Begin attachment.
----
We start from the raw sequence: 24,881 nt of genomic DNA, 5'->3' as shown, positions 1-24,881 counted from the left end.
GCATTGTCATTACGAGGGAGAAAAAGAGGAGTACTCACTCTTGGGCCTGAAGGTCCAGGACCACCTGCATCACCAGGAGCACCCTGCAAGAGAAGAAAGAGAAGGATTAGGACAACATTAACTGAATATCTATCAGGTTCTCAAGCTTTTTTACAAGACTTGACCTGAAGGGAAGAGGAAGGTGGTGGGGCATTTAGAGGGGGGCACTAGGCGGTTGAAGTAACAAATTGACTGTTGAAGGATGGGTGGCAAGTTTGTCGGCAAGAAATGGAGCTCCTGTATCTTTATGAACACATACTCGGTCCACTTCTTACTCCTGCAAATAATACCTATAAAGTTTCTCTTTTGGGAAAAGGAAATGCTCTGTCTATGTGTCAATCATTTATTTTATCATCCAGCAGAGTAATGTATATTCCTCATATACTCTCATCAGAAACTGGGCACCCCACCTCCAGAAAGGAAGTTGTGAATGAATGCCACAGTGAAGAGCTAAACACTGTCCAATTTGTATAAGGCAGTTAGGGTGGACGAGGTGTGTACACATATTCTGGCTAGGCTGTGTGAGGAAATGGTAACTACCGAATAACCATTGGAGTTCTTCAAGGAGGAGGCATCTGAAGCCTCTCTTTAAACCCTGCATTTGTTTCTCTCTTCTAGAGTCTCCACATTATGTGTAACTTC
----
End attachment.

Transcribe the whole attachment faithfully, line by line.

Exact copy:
We start from the raw sequence: 24,881 nt of genomic DNA, 5'->3' as shown, positions 1-24,881 counted from the left end.
GCATTGTCATTACGAGGGAGAAAAAGAGGAGTACTCACTCTTGGGCCTGAAGGTCCAGGACCACCTGCATCACCAGGAGCACCCTGCAAGAGAAGAAAGAGAAGGATTAGGACAACATTAACTGAATATCTATCAGGTTCTCAAGCTTTTTTACAAGACTTGACCTGAAGGGAAGAGGAAGGTGGTGGGGCATTTAGAGGGGGGCACTAGGCGGTTGAAGTAACAAATTGACTGTTGAAGGATGGGTGGCAAGTTTGTCGGCAAGAAATGGAGCTCCTGTATCTTTATGAACACATACTCGGTCCACTTCTTACTCCTGCAAATAATACCTATAAAGTTTCTCTTTTGGGAAAAGGAAATGCTCTGTCTATGTGTCAATCATTTATTTTATCATCCAGCAGAGTAATGTATATTCCTCATATACTCTCATCAGAAACTGGGCACCCCACCTCCAGAAAGGAAGTTGTGAATGAATGCCACAGTGAAGAGCTAAACACTGTCCAATTTGTATAAGGCAGTTAGGGTGGACGAGGTGTGTACACATATTCTGGCTAGGCTGTGTGAGGAAATGGTAACTACCGAATAACCATTGGAGTTCTTCAAGGAGGAGGCATCTGAAGCCTCTCTTTAAACCCTGCATTTGTTTCTCTCTTCTAGAGTCTCCACATTATGTGTAACTTC